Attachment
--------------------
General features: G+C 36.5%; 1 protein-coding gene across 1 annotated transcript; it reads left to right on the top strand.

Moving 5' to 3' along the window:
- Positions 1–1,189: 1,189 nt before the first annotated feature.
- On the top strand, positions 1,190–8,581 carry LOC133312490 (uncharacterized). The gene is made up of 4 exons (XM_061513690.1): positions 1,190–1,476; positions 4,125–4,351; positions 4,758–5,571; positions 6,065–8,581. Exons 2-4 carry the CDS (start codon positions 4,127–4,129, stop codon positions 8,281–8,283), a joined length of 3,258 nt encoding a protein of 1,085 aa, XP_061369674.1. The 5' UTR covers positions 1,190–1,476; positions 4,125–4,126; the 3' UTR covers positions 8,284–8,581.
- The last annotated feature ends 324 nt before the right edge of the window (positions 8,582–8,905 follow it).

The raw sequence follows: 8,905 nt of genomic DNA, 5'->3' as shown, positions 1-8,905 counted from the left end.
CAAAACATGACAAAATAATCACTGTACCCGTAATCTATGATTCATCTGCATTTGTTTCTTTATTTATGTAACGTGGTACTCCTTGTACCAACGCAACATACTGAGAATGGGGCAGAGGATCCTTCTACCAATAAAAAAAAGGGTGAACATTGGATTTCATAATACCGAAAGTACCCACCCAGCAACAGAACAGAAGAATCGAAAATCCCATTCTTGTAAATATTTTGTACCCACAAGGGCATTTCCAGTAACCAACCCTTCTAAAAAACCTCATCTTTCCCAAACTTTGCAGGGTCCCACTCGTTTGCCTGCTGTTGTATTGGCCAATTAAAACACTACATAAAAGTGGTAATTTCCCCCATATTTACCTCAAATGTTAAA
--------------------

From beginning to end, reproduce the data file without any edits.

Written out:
General features: G+C 36.5%; 1 protein-coding gene across 1 annotated transcript; it reads left to right on the top strand.

Moving 5' to 3' along the window:
- Positions 1–1,189: 1,189 nt before the first annotated feature.
- On the top strand, positions 1,190–8,581 carry LOC133312490 (uncharacterized). The gene is made up of 4 exons (XM_061513690.1): positions 1,190–1,476; positions 4,125–4,351; positions 4,758–5,571; positions 6,065–8,581. Exons 2-4 carry the CDS (start codon positions 4,127–4,129, stop codon positions 8,281–8,283), a joined length of 3,258 nt encoding a protein of 1,085 aa, XP_061369674.1. The 5' UTR covers positions 1,190–1,476; positions 4,125–4,126; the 3' UTR covers positions 8,284–8,581.
- The last annotated feature ends 324 nt before the right edge of the window (positions 8,582–8,905 follow it).

The raw sequence follows: 8,905 nt of genomic DNA, 5'->3' as shown, positions 1-8,905 counted from the left end.
CAAAACATGACAAAATAATCACTGTACCCGTAATCTATGATTCATCTGCATTTGTTTCTTTATTTATGTAACGTGGTACTCCTTGTACCAACGCAACATACTGAGAATGGGGCAGAGGATCCTTCTACCAATAAAAAAAAGGGTGAACATTGGATTTCATAATACCGAAAGTACCCACCCAGCAACAGAACAGAAGAATCGAAAATCCCATTCTTGTAAATATTTTGTACCCACAAGGGCATTTCCAGTAACCAACCCTTCTAAAAAACCTCATCTTTCCCAAACTTTGCAGGGTCCCACTCGTTTGCCTGCTGTTGTATTGGCCAATTAAAACACTACATAAAAGTGGTAATTTCCCCCATATTTACCTCAAATGTTAAA